When building a project or running other processes, the output will be shown in the Message window. This is often collapsed but expands temporarily at appropriate times. Like most other windows, this pane can be pinned to keep it open and resized as desired. Search results and console application output will show up as tabs here.

The Delphi code editor watches for specific comments that start with TODO: and builds a list from these found in all the units of your project and shows them in a To-Do List window with a clickable checkbox. This allows you to see all the places in your code where you've marked items you need to finish. By double-clicking on the to-do list item, it will take you to that line in the code. When you are finished with the task, click the checkbox in the to-do list and it will mark it as complete by changing the comment from TODO to DONE. (You can also uncheck an item marked DONE and it will turn the comment back to TODO.)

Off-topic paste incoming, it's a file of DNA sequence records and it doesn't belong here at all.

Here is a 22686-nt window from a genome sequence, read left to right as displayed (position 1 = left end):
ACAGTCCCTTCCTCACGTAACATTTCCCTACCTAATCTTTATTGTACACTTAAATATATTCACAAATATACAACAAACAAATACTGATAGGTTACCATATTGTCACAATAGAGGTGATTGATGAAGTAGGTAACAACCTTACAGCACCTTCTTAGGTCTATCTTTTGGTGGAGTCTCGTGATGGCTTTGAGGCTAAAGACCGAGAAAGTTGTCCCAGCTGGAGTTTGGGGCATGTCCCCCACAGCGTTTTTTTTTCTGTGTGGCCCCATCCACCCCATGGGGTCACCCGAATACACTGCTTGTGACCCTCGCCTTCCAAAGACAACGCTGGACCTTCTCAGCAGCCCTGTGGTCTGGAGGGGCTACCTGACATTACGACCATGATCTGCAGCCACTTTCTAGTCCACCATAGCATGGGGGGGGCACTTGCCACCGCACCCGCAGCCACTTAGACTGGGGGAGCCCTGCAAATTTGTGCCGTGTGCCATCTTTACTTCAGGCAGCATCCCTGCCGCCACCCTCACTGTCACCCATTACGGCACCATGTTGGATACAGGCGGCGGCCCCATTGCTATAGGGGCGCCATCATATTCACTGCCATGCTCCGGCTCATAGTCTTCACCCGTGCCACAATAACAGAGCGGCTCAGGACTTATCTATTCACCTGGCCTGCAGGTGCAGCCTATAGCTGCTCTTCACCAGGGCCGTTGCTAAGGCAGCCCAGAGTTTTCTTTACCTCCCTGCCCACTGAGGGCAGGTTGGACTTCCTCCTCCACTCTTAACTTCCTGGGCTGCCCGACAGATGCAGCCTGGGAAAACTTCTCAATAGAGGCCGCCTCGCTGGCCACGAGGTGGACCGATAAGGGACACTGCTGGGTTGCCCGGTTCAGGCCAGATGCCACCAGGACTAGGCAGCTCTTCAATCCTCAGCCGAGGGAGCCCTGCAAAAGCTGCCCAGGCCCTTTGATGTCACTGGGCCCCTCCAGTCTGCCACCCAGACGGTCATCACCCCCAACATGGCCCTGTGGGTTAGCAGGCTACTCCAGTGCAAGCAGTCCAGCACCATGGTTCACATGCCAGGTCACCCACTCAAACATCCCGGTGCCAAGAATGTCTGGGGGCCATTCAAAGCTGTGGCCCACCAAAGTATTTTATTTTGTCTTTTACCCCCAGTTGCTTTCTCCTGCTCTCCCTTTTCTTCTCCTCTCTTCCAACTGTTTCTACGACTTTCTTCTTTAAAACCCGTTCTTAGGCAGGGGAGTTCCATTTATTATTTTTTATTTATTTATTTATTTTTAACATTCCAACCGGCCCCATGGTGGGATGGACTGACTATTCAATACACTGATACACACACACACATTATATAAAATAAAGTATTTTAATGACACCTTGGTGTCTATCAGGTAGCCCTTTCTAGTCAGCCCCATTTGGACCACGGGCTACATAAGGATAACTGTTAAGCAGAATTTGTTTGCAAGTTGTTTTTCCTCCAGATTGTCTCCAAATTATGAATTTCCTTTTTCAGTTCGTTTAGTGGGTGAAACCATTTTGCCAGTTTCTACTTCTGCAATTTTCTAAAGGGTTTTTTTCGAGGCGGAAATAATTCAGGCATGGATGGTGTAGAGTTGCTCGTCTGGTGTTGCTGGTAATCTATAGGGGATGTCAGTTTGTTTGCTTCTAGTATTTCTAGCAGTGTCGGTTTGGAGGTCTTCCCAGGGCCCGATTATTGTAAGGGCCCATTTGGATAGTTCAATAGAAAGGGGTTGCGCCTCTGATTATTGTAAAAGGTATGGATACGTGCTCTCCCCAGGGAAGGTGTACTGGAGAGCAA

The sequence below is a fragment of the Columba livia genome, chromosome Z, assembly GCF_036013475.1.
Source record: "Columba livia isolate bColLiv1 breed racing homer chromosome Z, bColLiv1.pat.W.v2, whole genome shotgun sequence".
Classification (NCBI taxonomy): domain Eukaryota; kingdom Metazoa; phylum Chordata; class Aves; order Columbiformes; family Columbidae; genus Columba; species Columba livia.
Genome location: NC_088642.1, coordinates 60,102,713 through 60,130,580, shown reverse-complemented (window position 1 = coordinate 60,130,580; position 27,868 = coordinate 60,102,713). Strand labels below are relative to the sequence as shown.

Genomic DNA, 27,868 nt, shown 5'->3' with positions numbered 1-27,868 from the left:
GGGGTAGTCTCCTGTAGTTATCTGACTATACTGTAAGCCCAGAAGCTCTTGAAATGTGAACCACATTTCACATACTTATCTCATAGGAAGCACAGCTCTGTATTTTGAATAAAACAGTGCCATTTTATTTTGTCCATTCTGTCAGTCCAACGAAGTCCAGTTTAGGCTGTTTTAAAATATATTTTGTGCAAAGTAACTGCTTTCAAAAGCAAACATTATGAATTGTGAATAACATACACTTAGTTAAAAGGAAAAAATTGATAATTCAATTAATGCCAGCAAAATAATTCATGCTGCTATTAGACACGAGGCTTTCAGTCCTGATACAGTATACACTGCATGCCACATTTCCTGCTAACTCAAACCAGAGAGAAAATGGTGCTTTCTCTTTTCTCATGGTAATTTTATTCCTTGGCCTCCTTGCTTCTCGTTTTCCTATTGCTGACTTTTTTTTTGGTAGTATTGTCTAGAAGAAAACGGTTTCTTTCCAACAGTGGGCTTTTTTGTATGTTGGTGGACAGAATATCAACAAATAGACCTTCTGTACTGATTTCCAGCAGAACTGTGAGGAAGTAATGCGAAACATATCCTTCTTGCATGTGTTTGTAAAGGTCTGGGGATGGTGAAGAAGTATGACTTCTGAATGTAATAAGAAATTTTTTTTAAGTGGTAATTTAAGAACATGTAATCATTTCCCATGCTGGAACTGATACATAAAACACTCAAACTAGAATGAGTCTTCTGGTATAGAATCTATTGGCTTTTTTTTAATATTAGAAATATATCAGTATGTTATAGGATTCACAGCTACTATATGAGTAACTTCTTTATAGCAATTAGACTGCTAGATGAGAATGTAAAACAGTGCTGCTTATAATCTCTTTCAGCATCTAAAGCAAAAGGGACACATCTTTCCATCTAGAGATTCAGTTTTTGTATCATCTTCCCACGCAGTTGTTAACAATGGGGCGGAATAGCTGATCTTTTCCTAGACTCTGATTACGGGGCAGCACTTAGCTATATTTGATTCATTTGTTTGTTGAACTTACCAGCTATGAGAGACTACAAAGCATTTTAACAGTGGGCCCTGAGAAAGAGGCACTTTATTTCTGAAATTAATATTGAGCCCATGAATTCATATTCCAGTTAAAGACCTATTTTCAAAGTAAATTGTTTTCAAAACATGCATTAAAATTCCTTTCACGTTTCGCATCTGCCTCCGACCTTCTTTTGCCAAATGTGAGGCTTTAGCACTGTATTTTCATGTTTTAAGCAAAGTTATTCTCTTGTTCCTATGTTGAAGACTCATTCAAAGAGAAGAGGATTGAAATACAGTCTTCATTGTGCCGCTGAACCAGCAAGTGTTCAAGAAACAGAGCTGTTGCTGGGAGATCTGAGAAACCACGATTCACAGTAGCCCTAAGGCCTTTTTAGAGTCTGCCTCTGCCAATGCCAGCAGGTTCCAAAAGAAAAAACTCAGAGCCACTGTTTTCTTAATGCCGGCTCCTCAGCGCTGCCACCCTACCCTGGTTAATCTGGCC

Live templates (shown in the window pane that is simply titled Templates) can speed up coding considerably. They are code macros that can insert text and allow you to fill in the blanks to complete larger constructs with very few keystrokes. They can be set to automatically expand after a certain sequence of letters are typed or manually activated by hitting Ctrl + J. You can create your own or edit the built-in ones.

Some of the first code templates in Delphi were implemented by the popular free IDE plugin, GExperts (sort of a mix of Code Librarian and Code Proofreader) but other products soon introduced their own version. Live templates were added in Delphi 2006.

We'll talk about the LiveBindings Designer in greater detail in Chapter 6, All About LiveBindings, but as a brief overview, this is a visual way to link data between various entities. For example, a form that displays an edit box to type in a name has to load the value from somewhere and also save it when the user is done. Typing code to load and save such elements can become quite tedious. This lets you do it visually.

The Class Explorer (not shown in the previous screenshot) is similar to the Structure pane when viewing code in that they both show a tree view of classes. But while the Structure pane shows more than just classes, it has few options for actually dealing with the classes. That's where the Class Explorer shines—it allows you to view and manage methods, fields, and properties of classes with the mouse. Think of it as a simplified version of ModelMaker Code Explorer if you've ever used that product.